The Ideal of a Set of Points is a Radical Ideal

# The Ideal of a Set of Points is a Radical Ideal

Recall from the The Ideal of a Set of Points page that if $K$ is a field then the ideal of $X$ is defined as:

(1)\begin{align} \quad I(X) = \{ F \in K[x_1, x_2, ..., x_n] : F(\mathbf{p}) = 0, \: \forall \mathbf{p} \in X \} \end{align}

We will shortly observe that the ideals $I(X)$ are always radical ideals. We first define what it means for an ideal to be a radical ideal.

Definition: Let $R$ be a ring and let $I$ be an ideal. The Radical of $I$ is $\mathrm{Rad} (I) = \{ a \in R : a^n \in I, \: \mathrm{for \: some \:} n \in \mathbb{N} \}$. An ideal $I$ is said to be a Radical Ideal if $I = \mathrm{Rad} (I)$. |

We first verify that a radical ideal is indeed an ideal.

Theorem 1: Let $R$ be a ring and let $I$ be an ideal. Then $\mathrm{Rad} (I)$ is an ideal. |

**Proof:**Let $x, y \in \mathrm{Rad} (I)$. Then there exists $m, n \in \mathbb{N}$ such that $x^m \in I$ and $y^n \in I$. Let $t = m + n + 1$. Then we have that:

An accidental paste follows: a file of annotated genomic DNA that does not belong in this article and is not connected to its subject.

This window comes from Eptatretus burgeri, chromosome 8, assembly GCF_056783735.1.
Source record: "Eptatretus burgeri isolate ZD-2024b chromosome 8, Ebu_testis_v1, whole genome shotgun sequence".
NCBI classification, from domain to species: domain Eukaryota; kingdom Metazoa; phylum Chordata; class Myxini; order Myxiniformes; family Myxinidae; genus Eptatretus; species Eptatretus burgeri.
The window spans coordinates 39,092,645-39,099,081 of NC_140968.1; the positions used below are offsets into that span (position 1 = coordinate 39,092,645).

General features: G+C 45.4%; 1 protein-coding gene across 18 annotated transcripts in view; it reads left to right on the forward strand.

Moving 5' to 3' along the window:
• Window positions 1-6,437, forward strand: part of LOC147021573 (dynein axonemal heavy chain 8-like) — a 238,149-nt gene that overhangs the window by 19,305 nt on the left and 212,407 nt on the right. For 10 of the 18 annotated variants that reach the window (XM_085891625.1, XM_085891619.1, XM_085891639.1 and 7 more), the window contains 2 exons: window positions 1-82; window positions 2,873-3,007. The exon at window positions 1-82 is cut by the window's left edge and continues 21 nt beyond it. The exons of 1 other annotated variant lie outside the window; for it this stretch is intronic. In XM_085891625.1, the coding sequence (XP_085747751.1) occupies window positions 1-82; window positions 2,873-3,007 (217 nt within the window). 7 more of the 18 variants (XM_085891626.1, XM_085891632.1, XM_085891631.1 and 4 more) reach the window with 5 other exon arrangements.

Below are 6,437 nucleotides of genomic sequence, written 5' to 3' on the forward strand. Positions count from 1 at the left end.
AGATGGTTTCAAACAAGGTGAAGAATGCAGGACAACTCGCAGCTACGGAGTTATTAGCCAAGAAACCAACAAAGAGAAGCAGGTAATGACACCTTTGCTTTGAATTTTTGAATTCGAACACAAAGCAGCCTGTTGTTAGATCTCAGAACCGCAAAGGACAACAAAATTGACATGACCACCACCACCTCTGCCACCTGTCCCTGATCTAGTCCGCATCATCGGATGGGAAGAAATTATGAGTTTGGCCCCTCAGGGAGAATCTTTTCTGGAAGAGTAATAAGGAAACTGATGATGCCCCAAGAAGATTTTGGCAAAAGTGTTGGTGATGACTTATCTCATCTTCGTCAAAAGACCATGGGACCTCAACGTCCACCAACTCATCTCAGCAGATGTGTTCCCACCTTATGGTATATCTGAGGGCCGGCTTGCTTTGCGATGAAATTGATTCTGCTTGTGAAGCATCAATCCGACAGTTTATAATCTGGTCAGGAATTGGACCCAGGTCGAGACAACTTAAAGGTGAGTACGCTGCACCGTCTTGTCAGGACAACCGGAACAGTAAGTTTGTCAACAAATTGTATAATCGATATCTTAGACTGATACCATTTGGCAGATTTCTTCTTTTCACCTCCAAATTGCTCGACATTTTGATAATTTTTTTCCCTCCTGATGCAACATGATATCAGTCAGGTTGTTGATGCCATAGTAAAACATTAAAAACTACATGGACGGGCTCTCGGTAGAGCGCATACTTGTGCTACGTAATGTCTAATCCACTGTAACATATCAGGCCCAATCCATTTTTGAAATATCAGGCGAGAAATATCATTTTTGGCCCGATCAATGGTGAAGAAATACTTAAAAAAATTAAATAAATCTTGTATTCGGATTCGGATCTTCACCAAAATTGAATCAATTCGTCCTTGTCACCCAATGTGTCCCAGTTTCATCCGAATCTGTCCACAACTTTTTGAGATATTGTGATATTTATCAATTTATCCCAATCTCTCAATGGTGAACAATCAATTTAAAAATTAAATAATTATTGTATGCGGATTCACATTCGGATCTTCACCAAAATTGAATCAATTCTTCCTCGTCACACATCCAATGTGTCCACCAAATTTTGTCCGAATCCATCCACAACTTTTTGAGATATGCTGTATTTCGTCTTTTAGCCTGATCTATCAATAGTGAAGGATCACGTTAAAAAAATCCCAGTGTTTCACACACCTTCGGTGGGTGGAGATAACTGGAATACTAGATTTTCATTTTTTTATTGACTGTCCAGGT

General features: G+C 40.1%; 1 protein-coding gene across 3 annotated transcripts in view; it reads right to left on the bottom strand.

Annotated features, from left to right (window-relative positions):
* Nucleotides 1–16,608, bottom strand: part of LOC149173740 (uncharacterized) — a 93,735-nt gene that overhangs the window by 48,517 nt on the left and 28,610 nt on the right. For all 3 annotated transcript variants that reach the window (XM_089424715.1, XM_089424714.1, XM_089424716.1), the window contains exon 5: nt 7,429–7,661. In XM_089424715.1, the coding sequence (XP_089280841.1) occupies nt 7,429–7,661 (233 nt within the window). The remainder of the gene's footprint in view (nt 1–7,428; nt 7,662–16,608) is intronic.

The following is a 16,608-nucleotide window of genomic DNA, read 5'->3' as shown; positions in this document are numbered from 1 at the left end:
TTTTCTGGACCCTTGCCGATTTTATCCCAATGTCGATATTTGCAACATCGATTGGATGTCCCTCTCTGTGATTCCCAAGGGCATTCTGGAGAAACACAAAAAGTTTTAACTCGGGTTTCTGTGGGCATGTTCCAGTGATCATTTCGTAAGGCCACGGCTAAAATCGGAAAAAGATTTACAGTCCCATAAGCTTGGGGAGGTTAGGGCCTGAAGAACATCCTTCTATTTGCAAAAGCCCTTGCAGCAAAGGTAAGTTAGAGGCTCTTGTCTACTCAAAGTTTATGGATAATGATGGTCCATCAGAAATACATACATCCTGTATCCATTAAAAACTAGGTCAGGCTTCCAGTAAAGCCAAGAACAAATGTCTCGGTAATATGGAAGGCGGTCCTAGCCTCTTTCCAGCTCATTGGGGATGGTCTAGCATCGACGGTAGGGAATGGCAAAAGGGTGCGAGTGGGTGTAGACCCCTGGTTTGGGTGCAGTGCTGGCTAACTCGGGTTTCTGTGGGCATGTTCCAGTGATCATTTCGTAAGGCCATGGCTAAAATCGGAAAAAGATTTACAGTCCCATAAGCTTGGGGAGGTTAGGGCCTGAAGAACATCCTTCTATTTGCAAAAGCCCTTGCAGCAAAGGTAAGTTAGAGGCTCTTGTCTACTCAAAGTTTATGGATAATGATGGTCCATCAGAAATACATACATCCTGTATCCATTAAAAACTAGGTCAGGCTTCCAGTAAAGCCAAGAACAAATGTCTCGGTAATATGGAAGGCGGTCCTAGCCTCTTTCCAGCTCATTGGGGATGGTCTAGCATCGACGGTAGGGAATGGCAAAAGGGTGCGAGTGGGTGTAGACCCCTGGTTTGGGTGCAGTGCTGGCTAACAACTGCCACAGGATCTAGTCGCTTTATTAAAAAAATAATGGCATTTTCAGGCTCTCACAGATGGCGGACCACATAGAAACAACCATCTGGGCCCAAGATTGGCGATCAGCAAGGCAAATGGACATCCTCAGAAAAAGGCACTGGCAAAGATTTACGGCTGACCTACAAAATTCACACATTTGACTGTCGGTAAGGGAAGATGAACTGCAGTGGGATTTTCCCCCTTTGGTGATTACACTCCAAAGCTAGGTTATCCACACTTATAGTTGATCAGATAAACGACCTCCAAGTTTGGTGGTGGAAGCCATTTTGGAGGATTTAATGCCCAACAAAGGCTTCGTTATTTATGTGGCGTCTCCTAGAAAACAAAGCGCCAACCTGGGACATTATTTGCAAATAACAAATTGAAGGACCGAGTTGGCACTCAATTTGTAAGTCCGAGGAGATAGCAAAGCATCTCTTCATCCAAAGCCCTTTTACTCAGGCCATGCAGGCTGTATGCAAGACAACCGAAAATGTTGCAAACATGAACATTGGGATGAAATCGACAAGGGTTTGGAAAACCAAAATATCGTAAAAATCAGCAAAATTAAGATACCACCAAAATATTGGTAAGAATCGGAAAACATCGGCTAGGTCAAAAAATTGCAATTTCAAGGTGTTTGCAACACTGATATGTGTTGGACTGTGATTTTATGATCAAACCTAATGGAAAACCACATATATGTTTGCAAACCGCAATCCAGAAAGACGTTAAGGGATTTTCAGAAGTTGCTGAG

\begin{align} \quad (x + y)^t = (x + y)^{m + n + 1} \quad (*) \end{align}

- Observe that each term in the expansion $(*)$ has a term of the form $x^iy^j$ where either $i > m$ or $j > n$ (for if $i < m$ and $j < n$ then $t = i + j < m + n < m + n + 1 = t$ which is a contradiction). So each term $x^iy^j \in I$ since $I$ is an ideal. So $(x + y)^t \in I$. Hence $(x + y) \in \mathrm{Rad} (I)$.

- Now let $x \in \mathrm{Rad} (I)$ and $y \in R$. Then there exists an $n \in \mathbb{N}$ such that $x^n \in I$. But $(xy)^n = x^ny^n$ where $x^n, y^n \in I$, so $(xy)^n \in I$. Thus $xy \in \mathrm{Rad} (I)$.

- Therefore $\mathrm{Rad} (I)$ is an ideal. $\blacksquare$

Theorem 2: Let $K$ be a field and let $X \subseteq \mathbb{A}^n(K)$. Then $I(X)$ is a radical ideal. |

**Proof:**We aim to show that $I(X) = \mathrm{Rad} (I(X))$. Clearly by definition we have that $I(X) \subseteq \mathrm{Rad}(I(X))$ since if $F \in K[x_1, x_2, ..., x_n]$ we have for $n = 1$ that $F^1 \in I$, so $F \in \mathrm{Rad}(I(X))$.

- Now let $F \in \mathrm{Rad}(I(X))$. Then for some $n \in \mathbb{N}$ we have that $F^n \in I(X)$.So $F^n(\mathbf{p}) = 0$ for all $\mathbf{p} \in X$. But this can only happen if $F(\mathbf{p}) = 0$ for all $\mathbf{p} \in X$. So $F \in I(X)$. Hence $I(X) \supseteq \mathrm{Rad}(I(X))$. Thus:

\begin{align} \quad I(X) = \mathrm{Rad} (I(X)) \end{align}

- Therefore $I(X)$ is a radical ideal $\blacksquare$.